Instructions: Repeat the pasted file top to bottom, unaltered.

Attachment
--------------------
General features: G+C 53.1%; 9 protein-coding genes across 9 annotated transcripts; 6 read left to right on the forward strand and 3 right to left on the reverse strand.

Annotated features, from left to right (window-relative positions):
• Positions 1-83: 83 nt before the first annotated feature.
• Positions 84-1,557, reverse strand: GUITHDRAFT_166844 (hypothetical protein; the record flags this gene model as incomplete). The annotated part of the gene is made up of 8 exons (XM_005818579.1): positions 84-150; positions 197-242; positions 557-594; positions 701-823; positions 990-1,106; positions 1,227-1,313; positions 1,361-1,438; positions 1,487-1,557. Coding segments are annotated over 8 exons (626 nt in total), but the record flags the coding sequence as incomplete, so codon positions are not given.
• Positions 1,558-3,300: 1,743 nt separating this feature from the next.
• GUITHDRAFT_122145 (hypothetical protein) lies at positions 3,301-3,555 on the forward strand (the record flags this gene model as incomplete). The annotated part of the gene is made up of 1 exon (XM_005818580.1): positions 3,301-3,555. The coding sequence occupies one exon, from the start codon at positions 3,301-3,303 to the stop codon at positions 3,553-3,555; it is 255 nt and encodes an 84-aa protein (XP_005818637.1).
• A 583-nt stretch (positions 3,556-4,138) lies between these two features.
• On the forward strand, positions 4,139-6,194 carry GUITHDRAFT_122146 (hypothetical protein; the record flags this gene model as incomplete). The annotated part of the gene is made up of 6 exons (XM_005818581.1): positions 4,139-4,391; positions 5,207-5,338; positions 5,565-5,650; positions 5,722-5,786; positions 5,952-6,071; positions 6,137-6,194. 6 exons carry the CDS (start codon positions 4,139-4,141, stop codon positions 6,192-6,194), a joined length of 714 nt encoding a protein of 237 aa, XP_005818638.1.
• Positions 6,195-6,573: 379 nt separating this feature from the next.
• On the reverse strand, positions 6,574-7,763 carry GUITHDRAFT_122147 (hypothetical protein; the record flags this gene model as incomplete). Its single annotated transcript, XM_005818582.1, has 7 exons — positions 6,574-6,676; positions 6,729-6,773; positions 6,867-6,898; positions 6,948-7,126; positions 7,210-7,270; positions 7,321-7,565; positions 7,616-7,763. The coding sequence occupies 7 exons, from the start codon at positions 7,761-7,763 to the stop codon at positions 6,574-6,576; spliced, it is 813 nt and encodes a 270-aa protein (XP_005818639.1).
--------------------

General features: G+C 53.1%; 9 protein-coding genes across 9 annotated transcripts; 6 read left to right on the forward strand and 3 right to left on the reverse strand.

Annotated features, from left to right (window-relative positions):
• Positions 1-83: 83 nt before the first annotated feature.
• Positions 84-1,557, reverse strand: GUITHDRAFT_166844 (hypothetical protein; the record flags this gene model as incomplete). The annotated part of the gene is made up of 8 exons (XM_005818579.1): positions 84-150; positions 197-242; positions 557-594; positions 701-823; positions 990-1,106; positions 1,227-1,313; positions 1,361-1,438; positions 1,487-1,557. Coding segments are annotated over 8 exons (626 nt in total), but the record flags the coding sequence as incomplete, so codon positions are not given.
• Positions 1,558-3,300: 1,743 nt separating this feature from the next.
• GUITHDRAFT_122145 (hypothetical protein) lies at positions 3,301-3,555 on the forward strand (the record flags this gene model as incomplete). The annotated part of the gene is made up of 1 exon (XM_005818580.1): positions 3,301-3,555. The coding sequence occupies one exon, from the start codon at positions 3,301-3,303 to the stop codon at positions 3,553-3,555; it is 255 nt and encodes an 84-aa protein (XP_005818637.1).
• A 583-nt stretch (positions 3,556-4,138) lies between these two features.
• On the forward strand, positions 4,139-6,194 carry GUITHDRAFT_122146 (hypothetical protein; the record flags this gene model as incomplete). The annotated part of the gene is made up of 6 exons (XM_005818581.1): positions 4,139-4,391; positions 5,207-5,338; positions 5,565-5,650; positions 5,722-5,786; positions 5,952-6,071; positions 6,137-6,194. 6 exons carry the CDS (start codon positions 4,139-4,141, stop codon positions 6,192-6,194), a joined length of 714 nt encoding a protein of 237 aa, XP_005818638.1.
• Positions 6,195-6,573: 379 nt separating this feature from the next.
• On the reverse strand, positions 6,574-7,763 carry GUITHDRAFT_122147 (hypothetical protein; the record flags this gene model as incomplete). Its single annotated transcript, XM_005818582.1, has 7 exons — positions 6,574-6,676; positions 6,729-6,773; positions 6,867-6,898; positions 6,948-7,126; positions 7,210-7,270; positions 7,321-7,565; positions 7,616-7,763. The coding sequence occupies 7 exons, from the start codon at positions 7,761-7,763 to the stop codon at positions 6,574-6,576; spliced, it is 813 nt and encodes a 270-aa protein (XP_005818639.1).